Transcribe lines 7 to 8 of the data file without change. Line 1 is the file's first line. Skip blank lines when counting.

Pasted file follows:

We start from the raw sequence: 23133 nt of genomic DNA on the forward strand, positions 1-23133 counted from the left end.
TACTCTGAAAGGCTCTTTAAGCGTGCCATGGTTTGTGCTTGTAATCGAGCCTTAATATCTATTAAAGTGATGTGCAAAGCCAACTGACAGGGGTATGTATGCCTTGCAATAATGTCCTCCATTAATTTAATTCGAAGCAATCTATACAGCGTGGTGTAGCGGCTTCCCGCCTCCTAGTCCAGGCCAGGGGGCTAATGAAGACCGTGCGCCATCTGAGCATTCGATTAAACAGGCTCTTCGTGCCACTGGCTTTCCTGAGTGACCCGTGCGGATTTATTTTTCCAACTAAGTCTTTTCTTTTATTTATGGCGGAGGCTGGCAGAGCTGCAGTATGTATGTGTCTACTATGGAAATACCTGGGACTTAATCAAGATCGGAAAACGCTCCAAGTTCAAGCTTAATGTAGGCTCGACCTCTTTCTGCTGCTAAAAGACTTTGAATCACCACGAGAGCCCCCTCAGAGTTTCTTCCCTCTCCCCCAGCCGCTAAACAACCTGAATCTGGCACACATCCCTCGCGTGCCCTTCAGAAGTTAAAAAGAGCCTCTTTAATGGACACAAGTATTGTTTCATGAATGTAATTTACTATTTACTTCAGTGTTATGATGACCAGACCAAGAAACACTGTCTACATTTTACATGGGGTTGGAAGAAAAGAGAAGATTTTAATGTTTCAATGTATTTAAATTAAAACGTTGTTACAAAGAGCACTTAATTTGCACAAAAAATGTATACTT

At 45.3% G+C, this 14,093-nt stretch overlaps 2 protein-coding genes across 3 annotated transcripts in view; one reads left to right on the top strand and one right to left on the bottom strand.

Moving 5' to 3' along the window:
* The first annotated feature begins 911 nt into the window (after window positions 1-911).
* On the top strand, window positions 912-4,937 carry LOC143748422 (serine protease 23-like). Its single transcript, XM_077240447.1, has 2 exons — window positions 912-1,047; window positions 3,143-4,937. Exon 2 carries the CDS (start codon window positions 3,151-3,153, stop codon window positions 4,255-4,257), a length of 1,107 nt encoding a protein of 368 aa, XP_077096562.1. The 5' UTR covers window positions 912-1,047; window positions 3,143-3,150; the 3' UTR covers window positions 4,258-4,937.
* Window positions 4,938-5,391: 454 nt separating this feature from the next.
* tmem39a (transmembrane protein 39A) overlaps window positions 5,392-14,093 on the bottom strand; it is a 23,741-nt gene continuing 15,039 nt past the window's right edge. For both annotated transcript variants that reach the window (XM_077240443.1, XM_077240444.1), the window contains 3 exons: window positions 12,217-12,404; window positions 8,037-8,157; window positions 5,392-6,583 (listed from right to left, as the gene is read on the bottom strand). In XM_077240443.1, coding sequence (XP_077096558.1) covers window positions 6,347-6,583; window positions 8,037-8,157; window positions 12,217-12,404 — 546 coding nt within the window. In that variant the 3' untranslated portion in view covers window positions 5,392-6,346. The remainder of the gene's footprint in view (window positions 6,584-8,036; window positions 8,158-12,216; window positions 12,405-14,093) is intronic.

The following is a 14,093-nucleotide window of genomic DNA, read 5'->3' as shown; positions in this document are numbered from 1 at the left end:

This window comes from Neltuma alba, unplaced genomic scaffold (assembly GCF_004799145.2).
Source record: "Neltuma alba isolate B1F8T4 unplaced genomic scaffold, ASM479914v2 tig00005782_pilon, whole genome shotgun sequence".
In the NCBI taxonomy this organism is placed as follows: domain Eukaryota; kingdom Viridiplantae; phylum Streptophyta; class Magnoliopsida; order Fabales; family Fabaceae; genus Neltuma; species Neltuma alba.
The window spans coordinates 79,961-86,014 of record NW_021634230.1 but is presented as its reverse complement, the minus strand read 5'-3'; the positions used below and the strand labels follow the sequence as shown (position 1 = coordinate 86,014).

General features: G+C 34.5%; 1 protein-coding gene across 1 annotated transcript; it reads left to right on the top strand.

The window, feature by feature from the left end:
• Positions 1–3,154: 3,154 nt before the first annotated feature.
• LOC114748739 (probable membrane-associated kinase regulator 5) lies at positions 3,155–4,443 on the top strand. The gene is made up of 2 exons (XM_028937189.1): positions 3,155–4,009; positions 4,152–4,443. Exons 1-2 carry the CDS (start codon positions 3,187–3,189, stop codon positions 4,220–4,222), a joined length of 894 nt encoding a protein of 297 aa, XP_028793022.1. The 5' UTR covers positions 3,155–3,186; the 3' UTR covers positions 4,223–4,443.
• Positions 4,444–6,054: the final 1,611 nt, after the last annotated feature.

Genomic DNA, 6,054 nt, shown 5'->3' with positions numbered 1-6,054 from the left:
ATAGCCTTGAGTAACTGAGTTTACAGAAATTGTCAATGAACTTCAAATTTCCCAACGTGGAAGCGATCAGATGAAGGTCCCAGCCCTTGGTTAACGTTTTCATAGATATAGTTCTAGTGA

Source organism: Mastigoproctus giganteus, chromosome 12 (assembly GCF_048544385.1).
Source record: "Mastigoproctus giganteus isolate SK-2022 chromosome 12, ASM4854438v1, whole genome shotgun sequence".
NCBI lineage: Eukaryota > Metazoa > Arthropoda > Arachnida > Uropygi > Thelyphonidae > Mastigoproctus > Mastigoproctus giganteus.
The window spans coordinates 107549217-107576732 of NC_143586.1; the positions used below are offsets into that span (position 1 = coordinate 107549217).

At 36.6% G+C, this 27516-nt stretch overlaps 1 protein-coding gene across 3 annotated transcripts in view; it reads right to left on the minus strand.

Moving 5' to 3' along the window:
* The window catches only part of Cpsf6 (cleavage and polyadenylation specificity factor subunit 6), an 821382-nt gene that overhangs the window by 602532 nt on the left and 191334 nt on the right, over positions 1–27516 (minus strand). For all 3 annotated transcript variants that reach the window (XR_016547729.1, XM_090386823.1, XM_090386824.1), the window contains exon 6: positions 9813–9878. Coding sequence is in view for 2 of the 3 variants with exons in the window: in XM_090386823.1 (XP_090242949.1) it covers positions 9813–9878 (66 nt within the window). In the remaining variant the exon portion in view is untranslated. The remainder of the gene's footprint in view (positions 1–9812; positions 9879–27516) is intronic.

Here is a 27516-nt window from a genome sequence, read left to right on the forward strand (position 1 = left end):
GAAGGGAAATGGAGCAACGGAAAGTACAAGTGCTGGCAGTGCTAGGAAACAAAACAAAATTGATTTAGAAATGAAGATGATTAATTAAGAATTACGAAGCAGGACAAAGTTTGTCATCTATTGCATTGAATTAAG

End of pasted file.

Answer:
* Window positions 4,938-5,391: 454 nt separating this feature from the next.
* tmem39a (transmembrane protein 39A) overlaps window positions 5,392-14,093 on the bottom strand; it is a 23,741-nt gene continuing 15,039 nt past the window's right edge. For both annotated transcript variants that reach the window (XM_077240443.1, XM_077240444.1), the window contains 3 exons: window positions 12,217-12,404; window positions 8,037-8,157; window positions 5,392-6,583 (listed from right to left, as the gene is read on the bottom strand). In XM_077240443.1, coding sequence (XP_077096558.1) covers window positions 6,347-6,583; window positions 8,037-8,157; window positions 12,217-12,404 — 546 coding nt within the window. In that variant the 3' untranslated portion in view covers window positions 5,392-6,346. The remainder of the gene's footprint in view (window positions 6,584-8,036; window positions 8,158-12,216; window positions 12,405-14,093) is intronic.